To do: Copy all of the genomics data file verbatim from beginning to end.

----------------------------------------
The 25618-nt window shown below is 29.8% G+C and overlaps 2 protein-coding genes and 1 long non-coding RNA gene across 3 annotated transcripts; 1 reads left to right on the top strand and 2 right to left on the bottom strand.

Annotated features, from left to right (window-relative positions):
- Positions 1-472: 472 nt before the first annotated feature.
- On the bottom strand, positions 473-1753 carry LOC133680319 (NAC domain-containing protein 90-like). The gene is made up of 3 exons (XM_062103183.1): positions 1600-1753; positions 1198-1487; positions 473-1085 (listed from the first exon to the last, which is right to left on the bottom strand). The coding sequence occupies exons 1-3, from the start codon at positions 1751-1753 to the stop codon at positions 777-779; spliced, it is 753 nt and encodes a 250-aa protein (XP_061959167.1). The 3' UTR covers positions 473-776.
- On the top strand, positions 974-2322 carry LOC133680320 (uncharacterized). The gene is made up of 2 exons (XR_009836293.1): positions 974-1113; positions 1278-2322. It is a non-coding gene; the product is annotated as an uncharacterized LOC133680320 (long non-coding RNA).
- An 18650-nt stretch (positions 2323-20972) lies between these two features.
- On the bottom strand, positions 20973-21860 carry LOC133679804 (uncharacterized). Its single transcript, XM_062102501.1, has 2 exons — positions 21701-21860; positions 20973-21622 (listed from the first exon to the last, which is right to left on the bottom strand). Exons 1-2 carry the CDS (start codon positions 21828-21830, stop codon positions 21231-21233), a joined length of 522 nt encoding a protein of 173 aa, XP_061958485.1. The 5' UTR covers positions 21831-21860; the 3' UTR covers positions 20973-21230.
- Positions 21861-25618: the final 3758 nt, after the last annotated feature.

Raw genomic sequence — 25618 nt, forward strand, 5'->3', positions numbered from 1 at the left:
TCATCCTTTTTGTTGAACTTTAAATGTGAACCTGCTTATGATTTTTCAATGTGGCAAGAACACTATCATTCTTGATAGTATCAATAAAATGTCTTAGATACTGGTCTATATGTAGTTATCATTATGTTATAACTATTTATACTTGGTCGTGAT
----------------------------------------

The 25618-nt window shown below is 29.8% G+C and overlaps 2 protein-coding genes and 1 long non-coding RNA gene across 3 annotated transcripts; 1 reads left to right on the top strand and 2 right to left on the bottom strand.

Annotated features, from left to right (window-relative positions):
- Positions 1-472: 472 nt before the first annotated feature.
- On the bottom strand, positions 473-1753 carry LOC133680319 (NAC domain-containing protein 90-like). The gene is made up of 3 exons (XM_062103183.1): positions 1600-1753; positions 1198-1487; positions 473-1085 (listed from the first exon to the last, which is right to left on the bottom strand). The coding sequence occupies exons 1-3, from the start codon at positions 1751-1753 to the stop codon at positions 777-779; spliced, it is 753 nt and encodes a 250-aa protein (XP_061959167.1). The 3' UTR covers positions 473-776.
- On the top strand, positions 974-2322 carry LOC133680320 (uncharacterized). The gene is made up of 2 exons (XR_009836293.1): positions 974-1113; positions 1278-2322. It is a non-coding gene; the product is annotated as an uncharacterized LOC133680320 (long non-coding RNA).
- An 18650-nt stretch (positions 2323-20972) lies between these two features.
- On the bottom strand, positions 20973-21860 carry LOC133679804 (uncharacterized). Its single transcript, XM_062102501.1, has 2 exons — positions 21701-21860; positions 20973-21622 (listed from the first exon to the last, which is right to left on the bottom strand). Exons 1-2 carry the CDS (start codon positions 21828-21830, stop codon positions 21231-21233), a joined length of 522 nt encoding a protein of 173 aa, XP_061958485.1. The 5' UTR covers positions 21831-21860; the 3' UTR covers positions 20973-21230.
- Positions 21861-25618: the final 3758 nt, after the last annotated feature.

Raw genomic sequence — 25618 nt, forward strand, 5'->3', positions numbered from 1 at the left:
TCATCCTTTTTGTTGAACTTTAAATGTGAACCTGCTTATGATTTTTCAATGTGGCAAGAACACTATCATTCTTGATAGTATCAATAAAATGTCTTAGATACTGGTCTATATGTAGTTATCATTATGTTATAACTATTTATACTTGGTCGTGAT